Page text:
Monday, November 9, 2015
Thailand, Part 1
We'd been planning a short trip to Thailand for a couple months, and the time finally arrived for departure, the idea being to see what the city of Chiang Mai looks like, and to meet some of the Japanese community there. At about 8 AM Monday morning (Nov. 2nd) we took the bullet train up to Fukuoka, and then Thai Air to Bangkok. There was a short layover, and then a 1-hour connecting flight to Chiang Mai. The main flight was 5-6 hours long, enough that I could watch Inside-Out, Despicable Me and Wreck-It Ralph for the in-flight movies. At about 5 PM, the sky started getting dark and we were treated to a really nice sunset that didn't photograph well through the cabin windows. Most of the clouds were towering monsters along the horizon past the mountains. Chiang Mai is located on an alluvial plain between a couple mountain ranges at the north end of Thailand. It was dark when we got through customs (which went smoothly) at about 6 PM. A Japanese travel agent was waiting for us at the departures gate, and he had a taxi van lined up to take us to the hotel near the Iron Bridge along the Ping river (AKA: Rimping). There had been a lot of food on the flight, so we didn't really need dinner.
The hotel was kind of weird. The front entrance and back side facing the river are open and don't have enclosing walls. The floors of the rooms are concrete, and the shower doesn't have a door. If you take a shower, it's not really comfortable having someone else at the sink brushing their teeth. But, the room had a big flatscreen TV and cable. Half the channels showed Thai dramas or government-sponsored national news programs. There were 3-4 channels showing cartoons and Japanese anime (the American cartoons, like Chowder and Tom and Jerry, were in Thai. The anime were either in Japanese or English). SyFy was in English, as was Universal (the international version of the USA channel), but generally they just played the same reruns over and over of Motive, Psych, CSI:CI, Continuum and Haven. At night, we'd get visitors.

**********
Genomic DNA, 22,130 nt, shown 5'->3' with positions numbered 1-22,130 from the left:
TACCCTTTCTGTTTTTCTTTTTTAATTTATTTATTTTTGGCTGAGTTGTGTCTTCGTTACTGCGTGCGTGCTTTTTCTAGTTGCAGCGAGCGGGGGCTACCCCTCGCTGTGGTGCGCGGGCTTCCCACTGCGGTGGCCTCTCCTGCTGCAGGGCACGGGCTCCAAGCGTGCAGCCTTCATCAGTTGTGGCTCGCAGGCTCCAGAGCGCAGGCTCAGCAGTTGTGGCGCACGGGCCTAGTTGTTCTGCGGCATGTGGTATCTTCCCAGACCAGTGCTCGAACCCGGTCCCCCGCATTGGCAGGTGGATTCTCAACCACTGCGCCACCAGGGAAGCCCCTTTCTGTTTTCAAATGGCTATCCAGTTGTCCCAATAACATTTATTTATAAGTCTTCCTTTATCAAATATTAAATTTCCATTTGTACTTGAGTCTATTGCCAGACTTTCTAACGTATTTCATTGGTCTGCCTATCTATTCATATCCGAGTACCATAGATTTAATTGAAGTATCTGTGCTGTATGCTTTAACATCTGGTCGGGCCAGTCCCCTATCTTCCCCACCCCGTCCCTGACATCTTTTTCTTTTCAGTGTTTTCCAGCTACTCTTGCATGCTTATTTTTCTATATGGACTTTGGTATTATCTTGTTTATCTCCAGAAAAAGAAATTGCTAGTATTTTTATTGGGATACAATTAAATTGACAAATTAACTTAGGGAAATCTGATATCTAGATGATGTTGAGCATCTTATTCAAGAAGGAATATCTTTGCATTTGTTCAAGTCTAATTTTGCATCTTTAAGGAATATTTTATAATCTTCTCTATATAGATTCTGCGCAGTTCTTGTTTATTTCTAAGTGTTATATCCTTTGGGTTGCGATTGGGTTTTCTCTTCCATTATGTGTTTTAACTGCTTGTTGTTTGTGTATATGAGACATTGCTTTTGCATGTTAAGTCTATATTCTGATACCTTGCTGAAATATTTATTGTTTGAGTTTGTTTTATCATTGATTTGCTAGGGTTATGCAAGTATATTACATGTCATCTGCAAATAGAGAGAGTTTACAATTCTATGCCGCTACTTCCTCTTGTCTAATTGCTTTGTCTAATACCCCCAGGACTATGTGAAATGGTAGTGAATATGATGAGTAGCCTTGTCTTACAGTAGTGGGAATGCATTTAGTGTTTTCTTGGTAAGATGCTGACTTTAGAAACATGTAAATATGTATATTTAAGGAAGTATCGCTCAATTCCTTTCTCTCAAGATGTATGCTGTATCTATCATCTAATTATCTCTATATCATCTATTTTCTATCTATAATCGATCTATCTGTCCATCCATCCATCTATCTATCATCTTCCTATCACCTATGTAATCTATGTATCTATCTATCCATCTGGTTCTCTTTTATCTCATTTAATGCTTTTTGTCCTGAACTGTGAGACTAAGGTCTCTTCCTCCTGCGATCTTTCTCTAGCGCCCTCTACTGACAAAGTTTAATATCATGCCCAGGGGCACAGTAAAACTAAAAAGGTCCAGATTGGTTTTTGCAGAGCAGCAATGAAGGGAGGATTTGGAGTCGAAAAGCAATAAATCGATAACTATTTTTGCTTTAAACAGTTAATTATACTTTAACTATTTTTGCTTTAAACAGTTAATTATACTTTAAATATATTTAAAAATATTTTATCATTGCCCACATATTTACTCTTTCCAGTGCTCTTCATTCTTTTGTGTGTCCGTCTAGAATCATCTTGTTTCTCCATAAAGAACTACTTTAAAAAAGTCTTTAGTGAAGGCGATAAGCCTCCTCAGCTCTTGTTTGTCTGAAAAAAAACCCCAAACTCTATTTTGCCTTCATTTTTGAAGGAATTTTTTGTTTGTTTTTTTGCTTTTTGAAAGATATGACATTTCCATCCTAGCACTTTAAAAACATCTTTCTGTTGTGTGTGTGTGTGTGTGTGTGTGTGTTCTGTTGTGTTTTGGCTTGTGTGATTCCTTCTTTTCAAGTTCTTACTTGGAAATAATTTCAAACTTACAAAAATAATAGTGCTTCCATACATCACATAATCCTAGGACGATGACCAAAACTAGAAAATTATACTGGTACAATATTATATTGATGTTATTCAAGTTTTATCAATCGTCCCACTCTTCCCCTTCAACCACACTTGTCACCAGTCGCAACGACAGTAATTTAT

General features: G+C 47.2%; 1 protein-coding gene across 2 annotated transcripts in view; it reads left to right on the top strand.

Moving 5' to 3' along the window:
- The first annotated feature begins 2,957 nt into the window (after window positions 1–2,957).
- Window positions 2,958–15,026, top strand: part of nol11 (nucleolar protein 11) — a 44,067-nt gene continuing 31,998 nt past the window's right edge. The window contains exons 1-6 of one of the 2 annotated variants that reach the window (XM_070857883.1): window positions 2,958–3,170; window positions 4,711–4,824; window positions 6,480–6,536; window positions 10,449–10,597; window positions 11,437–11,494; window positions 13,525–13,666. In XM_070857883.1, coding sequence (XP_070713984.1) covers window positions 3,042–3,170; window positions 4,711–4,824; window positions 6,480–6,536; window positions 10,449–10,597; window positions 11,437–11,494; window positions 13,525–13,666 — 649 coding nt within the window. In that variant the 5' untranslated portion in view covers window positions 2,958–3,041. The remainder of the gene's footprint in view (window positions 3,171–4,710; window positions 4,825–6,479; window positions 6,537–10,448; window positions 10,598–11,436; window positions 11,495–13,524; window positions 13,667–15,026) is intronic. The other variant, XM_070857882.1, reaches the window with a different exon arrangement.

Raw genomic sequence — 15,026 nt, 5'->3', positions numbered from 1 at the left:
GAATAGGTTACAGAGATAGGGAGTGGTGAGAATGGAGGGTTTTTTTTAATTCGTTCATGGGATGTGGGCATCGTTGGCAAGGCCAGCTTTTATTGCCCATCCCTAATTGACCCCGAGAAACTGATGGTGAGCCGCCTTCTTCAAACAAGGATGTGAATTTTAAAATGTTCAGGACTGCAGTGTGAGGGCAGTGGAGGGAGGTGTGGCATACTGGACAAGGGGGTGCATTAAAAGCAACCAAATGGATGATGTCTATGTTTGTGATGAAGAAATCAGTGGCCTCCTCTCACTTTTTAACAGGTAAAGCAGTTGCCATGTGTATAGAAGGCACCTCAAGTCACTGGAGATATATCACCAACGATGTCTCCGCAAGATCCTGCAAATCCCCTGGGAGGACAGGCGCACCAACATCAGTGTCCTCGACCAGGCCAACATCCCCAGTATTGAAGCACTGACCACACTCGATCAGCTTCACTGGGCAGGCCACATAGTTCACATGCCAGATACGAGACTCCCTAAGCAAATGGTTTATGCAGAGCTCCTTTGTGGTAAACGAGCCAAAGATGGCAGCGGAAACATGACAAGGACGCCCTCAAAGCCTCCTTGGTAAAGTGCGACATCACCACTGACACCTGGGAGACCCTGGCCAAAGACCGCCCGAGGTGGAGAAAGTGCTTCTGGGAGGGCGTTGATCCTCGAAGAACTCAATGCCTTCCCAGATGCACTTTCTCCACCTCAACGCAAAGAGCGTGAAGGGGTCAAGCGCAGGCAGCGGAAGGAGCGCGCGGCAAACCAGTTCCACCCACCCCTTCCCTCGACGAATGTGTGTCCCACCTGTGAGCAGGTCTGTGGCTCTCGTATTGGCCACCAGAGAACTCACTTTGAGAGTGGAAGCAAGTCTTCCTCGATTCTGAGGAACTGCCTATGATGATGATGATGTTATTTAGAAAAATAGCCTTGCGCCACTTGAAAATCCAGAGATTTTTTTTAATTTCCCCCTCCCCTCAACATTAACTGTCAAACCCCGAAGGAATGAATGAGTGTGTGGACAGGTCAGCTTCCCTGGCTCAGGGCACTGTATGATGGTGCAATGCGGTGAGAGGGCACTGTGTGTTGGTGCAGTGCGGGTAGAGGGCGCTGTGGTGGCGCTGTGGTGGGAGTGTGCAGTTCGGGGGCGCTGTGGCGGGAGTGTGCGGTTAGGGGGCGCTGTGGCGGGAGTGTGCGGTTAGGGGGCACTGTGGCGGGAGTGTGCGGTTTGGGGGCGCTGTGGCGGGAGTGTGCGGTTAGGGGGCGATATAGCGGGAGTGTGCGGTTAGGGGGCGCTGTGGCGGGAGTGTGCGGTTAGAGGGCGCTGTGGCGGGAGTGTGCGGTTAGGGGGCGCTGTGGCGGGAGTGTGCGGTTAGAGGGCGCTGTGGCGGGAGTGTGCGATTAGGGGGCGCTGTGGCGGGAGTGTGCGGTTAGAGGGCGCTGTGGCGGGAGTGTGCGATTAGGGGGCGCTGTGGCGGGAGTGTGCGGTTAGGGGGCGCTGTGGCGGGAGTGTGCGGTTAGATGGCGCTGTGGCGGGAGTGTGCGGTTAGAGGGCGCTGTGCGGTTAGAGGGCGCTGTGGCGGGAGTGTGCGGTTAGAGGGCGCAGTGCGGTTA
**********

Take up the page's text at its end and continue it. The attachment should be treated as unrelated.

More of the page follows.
They loved the light, but hated any movements. Unfortunately, they insisted on staying outside; we never had them coming into the room. There was a supermarket almost directly across the street from the front of the hotel, so we stocked up on things that we figured we didn't need to bring with us, like toothbrushes, toothpaste, etc., plus things that we knew we'd need, like bottled water, juice, milk and snacks. The S&P market is much better than the ones in Kagoshima, and most stuff is maybe half the price. (1 yen = 0.29 Baht, or 1 Baht = about 3 cents USD.) When we got done with that, there wasn't much time left to do any real wandering around, so we ate in the room, and watched TV until falling asleep (note that Thailand is 2 hours behind Japan). (Also note that drinking tap water is a BAD thing, so everyone drinks bottle water. Restaurants don't give you glasses of ice water unless you pay for it.)
We got up a bit late, but the hotel was still making breakfast when we arrived at the porch at 9 AM. They had 3 items on the menu - Thai rice and chicken soup; a ham and cheese sandwich; and fried egg, sausage and toast, plus coffee. Each choice was 80 baht ($2.40 USD) and was pretty filling. The secret menu item was a fried egg, cheese and ham sandwich, also for 80 baht. The coffee in Thailand is really good just about everywhere. It's thick and strong, either from a machine or a French press.